4. A compulsory tour signalling system as set forth in claim 2 wherein a supplemental transmitter station is disposed in proximity to the predetermined route pattern adapted to send a predetermined signal to a central station, and said key-lock means is adapted to effect a signal from said station without regard to the previous operation of said key-lock means at a previous station.
5. A compulsory tour signalling system as set forth in claim 4 wherein said transmitter station comprises a key body adapted to effect a signal when actuated by said key-lock means after said key element has been set to a predetermined position, said key body comprising a generally tubular body adapted to receive said keylock means,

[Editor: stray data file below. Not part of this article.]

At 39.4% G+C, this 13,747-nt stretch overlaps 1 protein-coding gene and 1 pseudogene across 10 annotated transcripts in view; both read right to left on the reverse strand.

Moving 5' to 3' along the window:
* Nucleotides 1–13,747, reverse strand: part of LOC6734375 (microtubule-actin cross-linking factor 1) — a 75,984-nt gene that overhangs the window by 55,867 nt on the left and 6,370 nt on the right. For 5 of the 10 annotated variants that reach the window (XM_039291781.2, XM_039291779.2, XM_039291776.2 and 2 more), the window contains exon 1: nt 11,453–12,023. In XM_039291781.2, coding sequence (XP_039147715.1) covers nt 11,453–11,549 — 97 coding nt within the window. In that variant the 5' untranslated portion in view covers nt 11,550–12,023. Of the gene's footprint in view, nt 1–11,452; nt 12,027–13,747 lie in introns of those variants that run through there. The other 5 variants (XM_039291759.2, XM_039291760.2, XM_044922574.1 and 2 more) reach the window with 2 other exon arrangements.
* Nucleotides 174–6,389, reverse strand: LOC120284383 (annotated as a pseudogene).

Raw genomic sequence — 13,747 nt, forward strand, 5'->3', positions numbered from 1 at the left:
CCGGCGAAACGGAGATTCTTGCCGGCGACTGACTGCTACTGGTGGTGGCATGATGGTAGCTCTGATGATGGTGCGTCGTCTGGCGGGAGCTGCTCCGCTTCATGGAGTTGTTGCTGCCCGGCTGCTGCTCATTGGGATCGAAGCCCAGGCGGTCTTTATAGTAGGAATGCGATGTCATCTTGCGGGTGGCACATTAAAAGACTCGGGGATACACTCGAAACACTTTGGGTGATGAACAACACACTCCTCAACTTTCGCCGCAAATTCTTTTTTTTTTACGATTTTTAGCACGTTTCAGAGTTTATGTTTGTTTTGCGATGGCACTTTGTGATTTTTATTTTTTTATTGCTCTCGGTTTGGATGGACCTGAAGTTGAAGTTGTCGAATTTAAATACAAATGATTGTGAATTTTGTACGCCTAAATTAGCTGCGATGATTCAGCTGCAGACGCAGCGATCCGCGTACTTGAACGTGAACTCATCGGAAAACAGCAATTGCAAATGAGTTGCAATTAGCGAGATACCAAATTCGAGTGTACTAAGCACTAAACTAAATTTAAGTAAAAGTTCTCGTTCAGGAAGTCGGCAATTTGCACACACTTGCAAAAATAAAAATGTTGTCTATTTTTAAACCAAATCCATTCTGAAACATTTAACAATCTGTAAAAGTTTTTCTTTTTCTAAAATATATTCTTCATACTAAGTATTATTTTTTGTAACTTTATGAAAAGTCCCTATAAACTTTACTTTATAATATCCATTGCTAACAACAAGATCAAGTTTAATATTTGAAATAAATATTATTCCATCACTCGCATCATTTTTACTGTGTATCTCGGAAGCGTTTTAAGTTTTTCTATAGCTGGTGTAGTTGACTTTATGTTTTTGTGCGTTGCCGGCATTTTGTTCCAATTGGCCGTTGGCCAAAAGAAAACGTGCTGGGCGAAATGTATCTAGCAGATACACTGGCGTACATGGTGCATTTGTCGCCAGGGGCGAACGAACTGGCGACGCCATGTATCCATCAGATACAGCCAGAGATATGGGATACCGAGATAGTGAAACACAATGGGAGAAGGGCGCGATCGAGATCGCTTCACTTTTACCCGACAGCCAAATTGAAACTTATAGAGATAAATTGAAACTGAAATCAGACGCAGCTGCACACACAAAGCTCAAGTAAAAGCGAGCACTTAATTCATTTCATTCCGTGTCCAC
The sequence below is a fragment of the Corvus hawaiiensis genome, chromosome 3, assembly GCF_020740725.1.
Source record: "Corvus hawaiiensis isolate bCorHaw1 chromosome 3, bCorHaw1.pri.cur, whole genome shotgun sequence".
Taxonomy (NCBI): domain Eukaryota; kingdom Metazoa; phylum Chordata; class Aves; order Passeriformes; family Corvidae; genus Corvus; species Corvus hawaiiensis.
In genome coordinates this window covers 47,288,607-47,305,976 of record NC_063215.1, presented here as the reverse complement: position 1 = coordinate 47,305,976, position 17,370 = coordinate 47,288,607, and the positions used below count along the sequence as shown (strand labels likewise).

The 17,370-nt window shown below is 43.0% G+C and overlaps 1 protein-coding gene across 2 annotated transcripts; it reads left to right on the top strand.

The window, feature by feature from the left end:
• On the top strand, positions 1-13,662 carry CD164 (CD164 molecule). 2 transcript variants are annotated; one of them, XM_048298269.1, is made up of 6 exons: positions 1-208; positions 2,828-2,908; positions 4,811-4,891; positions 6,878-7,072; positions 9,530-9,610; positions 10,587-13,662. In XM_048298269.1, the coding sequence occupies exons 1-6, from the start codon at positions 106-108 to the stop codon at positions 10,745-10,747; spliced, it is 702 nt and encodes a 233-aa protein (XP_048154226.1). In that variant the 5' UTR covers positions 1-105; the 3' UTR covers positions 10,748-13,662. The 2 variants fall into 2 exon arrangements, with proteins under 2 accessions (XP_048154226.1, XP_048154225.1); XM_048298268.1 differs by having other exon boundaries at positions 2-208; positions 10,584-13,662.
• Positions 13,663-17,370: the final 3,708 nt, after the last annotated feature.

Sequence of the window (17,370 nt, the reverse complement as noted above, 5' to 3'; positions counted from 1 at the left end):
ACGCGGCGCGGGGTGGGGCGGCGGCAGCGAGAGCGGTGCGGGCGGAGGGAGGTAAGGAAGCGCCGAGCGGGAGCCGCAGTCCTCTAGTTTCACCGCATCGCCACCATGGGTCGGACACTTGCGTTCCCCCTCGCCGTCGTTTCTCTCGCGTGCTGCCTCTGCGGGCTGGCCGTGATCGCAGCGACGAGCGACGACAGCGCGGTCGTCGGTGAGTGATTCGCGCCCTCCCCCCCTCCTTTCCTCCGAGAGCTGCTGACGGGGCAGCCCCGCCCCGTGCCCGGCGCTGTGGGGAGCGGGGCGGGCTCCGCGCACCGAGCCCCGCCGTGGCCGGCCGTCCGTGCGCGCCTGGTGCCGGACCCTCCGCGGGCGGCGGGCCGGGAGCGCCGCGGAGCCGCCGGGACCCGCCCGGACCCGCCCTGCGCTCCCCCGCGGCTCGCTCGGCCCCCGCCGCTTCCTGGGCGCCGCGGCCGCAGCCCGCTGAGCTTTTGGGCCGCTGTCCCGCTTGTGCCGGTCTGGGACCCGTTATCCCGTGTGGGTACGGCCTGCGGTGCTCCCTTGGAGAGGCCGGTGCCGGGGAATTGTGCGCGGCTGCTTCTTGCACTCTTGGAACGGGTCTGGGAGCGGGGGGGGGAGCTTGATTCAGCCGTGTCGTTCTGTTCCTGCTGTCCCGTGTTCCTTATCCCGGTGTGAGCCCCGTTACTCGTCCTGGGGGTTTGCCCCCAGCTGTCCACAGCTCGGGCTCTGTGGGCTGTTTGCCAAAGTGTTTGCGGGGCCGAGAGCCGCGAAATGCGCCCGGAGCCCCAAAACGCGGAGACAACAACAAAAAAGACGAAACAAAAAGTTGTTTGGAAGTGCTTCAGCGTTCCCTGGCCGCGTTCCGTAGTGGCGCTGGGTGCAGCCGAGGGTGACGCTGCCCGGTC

a fixed plug key centrally disposed within the body,
a cam member rotatable by the key-lock means to actuate a conventional transmitter mechanism, and axially movable tumbler means adapted to normally lock said cam member to a said key body in a nonactuating position, said plug key adapted to engage said key-lock means and permit rotation thereof in the key body and said engagement moving the tumbler means to a position unlocking said cam member whereby it may be rotated by the key-lock means to effect transmission of a signal.
References Cited by the Examiner UNITED STATES PATENTS 1,394,831 10/1921 Hopkins. 1,394,833 10/1921 Hopkins. 1,394,834 10/ 1921 Hopkins 340-306 1,394,838 10/1921 Hopkins 340-306 1,394,839 10/1921 Johnson 340306 1,394,841 10/1921 Johnson 340306 2,347,943 5/ 1944 Farmer 3403 06 3,149,321 9/1964 Ward 340-306 NEIL C. READ, Primary Examiner.
R. M. GOLDMAN, Assistant Examiner.